Free-speech debate: How does a tolerant society defend its values?
The events of the ‘Unite the Right’ march in Charlottesville, Va., may have prompted a reappraisal of the nation’s approach to free speech.
Is there a point at which it becomes dangerous for democratic societies to tolerate intolerant speech and action? That’s an old question in political philosophy that’s relevant again today as resurgent neo-Nazi and white supremacist groups turn up the volume on efforts to publicize messages of hate in the United States.
The specific fear, of course, is that a tolerant government might be toppled via its own virtue. An illiberal faction could use freedom to attract adherents, rise to power, and then crush dissent. This has happened in real life. See: Germany, Adolf Hitler, 1933.
But veering too far in the other direction has its own risks. There’s a line at which a liberal nation that restricts angry and/or unpopular opinions becomes the intolerant oppressor it is trying to oppose.
This dilemma faces official and citizen groups alike. It’s trickier than it might seem, given the First Amendment to the Constitution and America’s general heritage. Consider the American Civil Liberties Union, which earlier this month defended the right of white supremacists to march in Charlottesville, Va. The ACLU leadership faced a blistering backlash from many members who felt that some speech might indeed be too offensive to protect.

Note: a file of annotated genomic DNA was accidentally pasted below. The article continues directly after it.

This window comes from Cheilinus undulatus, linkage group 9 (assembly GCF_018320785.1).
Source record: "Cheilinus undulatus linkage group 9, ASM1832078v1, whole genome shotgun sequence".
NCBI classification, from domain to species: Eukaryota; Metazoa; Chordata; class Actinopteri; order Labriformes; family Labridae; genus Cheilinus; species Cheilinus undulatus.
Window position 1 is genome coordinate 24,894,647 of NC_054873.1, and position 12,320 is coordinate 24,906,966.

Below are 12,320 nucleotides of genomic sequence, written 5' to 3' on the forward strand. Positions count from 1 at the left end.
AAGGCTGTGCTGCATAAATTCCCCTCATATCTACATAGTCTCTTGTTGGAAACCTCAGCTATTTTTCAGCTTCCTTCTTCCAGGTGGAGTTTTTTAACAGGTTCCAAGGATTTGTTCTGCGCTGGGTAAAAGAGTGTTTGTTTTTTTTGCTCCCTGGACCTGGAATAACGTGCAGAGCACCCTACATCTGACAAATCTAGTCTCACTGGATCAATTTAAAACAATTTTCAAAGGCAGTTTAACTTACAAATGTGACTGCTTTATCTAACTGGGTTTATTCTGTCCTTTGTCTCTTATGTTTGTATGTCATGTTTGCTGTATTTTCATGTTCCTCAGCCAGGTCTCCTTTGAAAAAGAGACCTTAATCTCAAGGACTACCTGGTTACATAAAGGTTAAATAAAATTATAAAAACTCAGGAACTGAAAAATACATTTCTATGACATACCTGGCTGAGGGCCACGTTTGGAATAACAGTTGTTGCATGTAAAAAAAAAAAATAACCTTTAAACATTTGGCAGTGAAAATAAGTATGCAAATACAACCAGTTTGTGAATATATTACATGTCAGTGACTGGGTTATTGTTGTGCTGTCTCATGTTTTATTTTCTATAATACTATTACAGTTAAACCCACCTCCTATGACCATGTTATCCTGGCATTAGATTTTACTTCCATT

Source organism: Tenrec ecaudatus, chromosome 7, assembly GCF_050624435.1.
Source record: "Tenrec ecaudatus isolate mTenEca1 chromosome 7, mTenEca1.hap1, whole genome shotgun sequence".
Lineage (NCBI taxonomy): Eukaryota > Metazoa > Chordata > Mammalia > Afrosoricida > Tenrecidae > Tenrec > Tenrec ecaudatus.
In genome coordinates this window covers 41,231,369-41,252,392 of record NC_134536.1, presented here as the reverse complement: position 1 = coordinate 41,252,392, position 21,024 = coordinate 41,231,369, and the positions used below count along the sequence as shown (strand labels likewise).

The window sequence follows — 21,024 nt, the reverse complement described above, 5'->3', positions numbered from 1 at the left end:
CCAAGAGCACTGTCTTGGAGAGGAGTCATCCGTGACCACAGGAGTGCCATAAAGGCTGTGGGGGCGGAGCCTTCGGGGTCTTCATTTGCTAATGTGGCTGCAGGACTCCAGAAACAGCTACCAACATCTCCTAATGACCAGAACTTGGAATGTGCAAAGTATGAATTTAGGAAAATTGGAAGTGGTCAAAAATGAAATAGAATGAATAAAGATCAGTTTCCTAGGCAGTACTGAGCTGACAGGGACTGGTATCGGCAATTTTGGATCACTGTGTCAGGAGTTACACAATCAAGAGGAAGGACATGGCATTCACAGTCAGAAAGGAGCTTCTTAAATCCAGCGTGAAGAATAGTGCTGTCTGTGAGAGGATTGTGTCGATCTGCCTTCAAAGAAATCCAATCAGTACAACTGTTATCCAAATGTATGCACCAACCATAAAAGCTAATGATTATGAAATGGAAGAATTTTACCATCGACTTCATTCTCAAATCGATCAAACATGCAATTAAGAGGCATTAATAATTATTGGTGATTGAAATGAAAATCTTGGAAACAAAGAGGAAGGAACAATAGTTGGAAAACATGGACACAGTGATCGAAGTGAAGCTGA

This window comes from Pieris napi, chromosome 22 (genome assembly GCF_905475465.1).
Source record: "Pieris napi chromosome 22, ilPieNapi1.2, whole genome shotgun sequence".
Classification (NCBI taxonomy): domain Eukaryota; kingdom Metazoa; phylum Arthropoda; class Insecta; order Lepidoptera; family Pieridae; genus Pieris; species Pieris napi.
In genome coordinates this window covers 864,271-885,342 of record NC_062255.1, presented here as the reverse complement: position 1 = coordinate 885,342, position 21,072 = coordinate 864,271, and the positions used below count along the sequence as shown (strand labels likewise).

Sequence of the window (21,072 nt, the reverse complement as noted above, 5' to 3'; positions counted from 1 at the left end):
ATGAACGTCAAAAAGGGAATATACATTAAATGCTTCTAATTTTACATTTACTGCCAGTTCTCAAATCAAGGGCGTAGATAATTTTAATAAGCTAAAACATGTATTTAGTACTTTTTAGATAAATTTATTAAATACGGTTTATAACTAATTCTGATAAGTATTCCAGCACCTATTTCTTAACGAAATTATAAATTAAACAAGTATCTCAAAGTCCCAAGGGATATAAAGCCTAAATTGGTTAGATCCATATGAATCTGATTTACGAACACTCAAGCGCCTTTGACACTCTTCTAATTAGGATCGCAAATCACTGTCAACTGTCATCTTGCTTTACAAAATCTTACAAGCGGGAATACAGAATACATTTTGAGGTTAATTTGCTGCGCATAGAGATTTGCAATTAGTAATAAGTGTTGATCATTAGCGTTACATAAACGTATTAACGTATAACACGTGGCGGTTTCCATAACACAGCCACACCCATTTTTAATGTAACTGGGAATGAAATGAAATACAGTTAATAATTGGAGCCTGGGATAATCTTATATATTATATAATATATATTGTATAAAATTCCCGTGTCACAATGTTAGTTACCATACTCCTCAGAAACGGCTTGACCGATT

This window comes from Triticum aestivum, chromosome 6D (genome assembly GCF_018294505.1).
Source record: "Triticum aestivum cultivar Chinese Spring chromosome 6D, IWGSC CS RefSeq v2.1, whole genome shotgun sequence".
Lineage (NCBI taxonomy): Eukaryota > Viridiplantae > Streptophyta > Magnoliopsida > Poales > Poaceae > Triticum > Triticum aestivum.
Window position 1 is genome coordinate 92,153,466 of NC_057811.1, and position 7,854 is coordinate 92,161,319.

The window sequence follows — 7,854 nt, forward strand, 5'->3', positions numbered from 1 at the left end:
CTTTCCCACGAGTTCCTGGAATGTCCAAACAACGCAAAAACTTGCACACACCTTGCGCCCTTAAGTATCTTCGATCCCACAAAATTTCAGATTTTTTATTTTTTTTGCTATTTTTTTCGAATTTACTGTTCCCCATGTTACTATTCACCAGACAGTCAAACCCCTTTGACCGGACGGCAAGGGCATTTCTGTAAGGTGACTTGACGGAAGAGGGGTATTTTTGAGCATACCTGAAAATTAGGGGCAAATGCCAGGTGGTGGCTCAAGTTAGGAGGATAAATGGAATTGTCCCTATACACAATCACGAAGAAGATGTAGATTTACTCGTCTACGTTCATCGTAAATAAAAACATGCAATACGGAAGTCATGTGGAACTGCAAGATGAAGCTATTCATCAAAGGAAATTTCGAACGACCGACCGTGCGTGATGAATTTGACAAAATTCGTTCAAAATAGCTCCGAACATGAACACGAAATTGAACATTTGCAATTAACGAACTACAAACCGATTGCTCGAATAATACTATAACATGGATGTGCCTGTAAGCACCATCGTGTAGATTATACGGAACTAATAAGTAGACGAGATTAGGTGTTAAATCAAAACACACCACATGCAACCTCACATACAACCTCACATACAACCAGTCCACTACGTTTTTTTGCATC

“Where is the line between protected speech and that which is unacceptable in public discourse?” says Gordon Coonfield, an associate professor of communications at Villanova University in Philadelphia. “This is a question that we as a society have struggled with – not always to our credit – and we must continue the struggle.”
A reappraisal of free speech